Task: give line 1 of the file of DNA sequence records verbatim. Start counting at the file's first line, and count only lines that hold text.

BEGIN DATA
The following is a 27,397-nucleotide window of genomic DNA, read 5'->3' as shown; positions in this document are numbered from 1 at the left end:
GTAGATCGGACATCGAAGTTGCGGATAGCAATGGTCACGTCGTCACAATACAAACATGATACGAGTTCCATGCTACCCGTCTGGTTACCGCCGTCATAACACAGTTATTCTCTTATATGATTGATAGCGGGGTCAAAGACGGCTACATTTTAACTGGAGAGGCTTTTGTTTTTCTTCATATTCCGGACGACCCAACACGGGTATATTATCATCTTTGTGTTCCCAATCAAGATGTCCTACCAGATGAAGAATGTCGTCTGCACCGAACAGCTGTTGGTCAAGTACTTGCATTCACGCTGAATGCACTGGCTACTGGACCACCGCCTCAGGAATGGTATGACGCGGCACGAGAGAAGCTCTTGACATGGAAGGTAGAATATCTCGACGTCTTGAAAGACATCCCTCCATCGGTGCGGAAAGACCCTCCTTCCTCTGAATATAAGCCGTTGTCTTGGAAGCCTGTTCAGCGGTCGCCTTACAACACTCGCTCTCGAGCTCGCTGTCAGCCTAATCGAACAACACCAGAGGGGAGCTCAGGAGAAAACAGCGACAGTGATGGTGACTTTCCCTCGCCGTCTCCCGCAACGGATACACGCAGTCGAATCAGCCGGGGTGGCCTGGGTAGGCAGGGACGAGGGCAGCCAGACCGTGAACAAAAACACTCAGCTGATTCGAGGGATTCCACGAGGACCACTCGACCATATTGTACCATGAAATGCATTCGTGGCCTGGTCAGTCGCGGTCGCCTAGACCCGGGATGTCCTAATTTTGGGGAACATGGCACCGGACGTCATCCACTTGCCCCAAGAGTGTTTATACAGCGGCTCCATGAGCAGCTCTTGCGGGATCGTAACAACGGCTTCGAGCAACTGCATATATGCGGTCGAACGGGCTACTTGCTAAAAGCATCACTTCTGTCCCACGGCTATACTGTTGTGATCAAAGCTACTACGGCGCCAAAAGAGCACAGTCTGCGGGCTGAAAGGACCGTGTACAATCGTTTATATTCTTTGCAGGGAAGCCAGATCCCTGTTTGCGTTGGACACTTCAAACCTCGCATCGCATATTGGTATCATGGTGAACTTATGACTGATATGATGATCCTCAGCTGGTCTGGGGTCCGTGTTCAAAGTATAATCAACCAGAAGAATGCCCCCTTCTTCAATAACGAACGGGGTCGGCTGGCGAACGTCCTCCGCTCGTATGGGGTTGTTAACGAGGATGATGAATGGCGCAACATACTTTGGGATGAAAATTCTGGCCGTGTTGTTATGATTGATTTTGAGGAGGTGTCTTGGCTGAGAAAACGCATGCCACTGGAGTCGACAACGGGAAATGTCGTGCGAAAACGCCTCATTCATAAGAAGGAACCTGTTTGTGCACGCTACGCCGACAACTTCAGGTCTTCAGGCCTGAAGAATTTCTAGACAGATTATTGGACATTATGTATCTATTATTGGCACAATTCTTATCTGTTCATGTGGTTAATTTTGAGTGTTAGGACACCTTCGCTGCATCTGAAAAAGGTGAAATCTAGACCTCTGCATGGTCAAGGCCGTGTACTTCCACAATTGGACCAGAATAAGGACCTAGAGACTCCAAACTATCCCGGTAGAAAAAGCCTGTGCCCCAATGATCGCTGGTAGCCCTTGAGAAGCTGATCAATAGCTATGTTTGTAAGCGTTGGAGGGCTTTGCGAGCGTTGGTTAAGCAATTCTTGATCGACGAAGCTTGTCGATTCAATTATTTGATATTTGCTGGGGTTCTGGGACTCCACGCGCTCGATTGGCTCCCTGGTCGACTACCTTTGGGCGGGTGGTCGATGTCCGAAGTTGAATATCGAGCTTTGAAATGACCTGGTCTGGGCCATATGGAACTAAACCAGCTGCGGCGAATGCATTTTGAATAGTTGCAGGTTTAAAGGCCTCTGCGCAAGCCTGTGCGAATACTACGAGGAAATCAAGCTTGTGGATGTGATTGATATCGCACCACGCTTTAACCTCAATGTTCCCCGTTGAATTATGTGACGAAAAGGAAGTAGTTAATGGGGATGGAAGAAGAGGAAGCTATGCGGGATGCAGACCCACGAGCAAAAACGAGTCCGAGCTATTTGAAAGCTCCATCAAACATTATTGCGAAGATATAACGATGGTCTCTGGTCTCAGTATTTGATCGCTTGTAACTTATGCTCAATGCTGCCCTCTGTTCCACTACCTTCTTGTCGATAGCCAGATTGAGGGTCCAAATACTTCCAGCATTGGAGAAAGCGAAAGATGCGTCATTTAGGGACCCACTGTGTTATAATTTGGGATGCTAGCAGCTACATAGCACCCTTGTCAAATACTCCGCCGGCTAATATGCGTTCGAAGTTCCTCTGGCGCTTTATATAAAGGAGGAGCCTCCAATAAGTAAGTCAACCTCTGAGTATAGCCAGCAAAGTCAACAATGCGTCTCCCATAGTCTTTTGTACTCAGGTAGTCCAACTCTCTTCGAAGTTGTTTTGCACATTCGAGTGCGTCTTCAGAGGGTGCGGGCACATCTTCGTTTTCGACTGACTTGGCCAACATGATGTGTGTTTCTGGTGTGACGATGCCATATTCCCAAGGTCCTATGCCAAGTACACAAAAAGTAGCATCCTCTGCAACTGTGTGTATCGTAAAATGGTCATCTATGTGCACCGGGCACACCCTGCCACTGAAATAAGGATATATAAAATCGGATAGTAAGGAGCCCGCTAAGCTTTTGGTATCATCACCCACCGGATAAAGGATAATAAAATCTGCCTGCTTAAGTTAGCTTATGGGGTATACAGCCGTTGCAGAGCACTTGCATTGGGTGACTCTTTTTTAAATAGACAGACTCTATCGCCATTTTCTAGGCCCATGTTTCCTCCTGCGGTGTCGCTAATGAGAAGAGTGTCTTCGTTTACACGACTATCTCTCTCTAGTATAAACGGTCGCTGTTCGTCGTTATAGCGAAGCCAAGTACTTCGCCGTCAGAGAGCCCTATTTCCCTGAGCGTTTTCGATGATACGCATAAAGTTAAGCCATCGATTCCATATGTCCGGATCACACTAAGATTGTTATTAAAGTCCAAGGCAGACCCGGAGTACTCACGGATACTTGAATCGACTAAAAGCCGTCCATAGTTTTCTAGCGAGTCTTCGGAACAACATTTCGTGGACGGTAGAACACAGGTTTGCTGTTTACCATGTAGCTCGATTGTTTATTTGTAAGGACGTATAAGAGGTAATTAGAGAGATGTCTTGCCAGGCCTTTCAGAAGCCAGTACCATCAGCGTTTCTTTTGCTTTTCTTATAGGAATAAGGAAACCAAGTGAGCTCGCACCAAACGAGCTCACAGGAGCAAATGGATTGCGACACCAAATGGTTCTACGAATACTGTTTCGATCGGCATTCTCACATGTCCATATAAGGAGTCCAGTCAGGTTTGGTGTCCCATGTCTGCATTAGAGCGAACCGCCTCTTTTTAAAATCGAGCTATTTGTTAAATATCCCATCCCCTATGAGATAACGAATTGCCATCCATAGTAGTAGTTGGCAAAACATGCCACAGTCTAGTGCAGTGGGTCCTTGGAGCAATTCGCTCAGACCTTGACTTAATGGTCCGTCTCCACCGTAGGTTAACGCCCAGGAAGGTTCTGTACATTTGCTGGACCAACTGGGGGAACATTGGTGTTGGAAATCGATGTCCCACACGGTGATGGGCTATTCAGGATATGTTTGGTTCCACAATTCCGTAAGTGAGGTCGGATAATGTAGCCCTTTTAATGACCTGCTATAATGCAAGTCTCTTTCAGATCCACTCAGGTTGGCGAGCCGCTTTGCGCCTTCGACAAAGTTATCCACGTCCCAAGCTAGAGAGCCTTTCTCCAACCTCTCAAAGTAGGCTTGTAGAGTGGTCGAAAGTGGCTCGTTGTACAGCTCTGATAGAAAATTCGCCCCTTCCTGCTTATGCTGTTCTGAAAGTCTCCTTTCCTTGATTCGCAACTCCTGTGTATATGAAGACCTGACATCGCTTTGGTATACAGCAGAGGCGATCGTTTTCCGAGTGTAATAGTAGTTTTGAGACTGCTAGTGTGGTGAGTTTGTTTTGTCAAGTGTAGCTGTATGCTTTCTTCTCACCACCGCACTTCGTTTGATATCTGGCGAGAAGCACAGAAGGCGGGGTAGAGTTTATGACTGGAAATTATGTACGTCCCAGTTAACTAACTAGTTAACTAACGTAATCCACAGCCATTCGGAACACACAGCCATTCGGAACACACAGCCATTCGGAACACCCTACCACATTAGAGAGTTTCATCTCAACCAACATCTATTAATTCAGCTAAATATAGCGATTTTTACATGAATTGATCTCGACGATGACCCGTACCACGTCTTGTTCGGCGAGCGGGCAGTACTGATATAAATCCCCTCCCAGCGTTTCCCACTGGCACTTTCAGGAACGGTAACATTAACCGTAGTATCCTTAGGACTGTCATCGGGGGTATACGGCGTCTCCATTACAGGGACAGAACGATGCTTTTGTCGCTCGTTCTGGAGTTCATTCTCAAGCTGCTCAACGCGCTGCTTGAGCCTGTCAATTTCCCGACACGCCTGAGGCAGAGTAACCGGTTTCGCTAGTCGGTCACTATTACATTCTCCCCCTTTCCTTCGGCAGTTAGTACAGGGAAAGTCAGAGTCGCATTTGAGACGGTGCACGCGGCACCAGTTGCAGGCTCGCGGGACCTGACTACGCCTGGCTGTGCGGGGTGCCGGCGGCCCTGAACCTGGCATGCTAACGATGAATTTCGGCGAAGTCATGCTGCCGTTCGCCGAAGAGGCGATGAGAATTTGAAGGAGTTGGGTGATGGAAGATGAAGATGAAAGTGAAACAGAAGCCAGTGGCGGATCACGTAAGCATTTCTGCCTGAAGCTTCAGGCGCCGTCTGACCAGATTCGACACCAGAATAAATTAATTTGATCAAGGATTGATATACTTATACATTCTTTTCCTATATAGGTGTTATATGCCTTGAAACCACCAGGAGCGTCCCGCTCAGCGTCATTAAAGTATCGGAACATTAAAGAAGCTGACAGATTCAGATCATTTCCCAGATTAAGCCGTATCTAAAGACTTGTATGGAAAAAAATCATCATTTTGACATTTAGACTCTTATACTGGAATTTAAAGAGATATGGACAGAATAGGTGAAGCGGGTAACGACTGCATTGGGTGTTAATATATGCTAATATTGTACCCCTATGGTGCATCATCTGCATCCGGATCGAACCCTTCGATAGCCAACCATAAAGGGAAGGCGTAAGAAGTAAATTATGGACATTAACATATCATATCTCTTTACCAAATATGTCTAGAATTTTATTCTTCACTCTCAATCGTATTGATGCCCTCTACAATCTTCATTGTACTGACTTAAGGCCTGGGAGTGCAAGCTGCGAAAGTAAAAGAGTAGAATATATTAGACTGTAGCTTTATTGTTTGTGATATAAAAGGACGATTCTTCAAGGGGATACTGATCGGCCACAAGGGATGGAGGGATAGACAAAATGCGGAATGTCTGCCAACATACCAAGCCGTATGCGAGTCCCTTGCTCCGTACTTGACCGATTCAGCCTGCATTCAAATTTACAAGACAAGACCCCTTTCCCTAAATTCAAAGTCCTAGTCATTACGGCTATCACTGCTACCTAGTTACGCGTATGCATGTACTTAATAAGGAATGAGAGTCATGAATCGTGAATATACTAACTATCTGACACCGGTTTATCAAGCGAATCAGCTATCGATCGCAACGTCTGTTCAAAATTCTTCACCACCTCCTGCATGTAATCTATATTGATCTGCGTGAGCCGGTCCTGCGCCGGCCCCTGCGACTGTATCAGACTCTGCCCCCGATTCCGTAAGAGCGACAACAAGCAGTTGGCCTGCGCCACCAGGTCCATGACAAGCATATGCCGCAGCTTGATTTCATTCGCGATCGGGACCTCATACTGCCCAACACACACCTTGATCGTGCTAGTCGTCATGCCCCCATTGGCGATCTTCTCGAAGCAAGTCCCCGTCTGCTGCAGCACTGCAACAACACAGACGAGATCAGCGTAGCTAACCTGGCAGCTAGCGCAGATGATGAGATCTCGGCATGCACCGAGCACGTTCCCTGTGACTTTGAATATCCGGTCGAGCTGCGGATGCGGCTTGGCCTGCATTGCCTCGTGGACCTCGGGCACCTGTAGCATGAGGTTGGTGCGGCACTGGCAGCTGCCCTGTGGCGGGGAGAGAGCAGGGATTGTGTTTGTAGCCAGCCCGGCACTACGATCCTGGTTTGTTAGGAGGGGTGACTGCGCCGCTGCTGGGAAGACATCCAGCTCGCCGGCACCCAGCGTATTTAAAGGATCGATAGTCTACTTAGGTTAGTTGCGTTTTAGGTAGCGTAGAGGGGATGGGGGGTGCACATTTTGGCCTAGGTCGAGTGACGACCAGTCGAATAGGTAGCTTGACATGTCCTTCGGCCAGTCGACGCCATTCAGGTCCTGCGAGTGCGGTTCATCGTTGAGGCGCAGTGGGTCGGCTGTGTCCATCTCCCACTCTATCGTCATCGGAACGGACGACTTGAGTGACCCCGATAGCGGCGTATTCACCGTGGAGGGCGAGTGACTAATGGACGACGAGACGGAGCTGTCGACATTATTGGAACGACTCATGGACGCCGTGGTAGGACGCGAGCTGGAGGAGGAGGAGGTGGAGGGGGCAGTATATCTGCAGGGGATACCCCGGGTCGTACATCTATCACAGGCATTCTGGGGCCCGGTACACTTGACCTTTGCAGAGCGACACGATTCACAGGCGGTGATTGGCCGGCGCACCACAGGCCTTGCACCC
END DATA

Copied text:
The following is a 27,397-nucleotide window of genomic DNA, read 5'->3' as shown; positions in this document are numbered from 1 at the left end: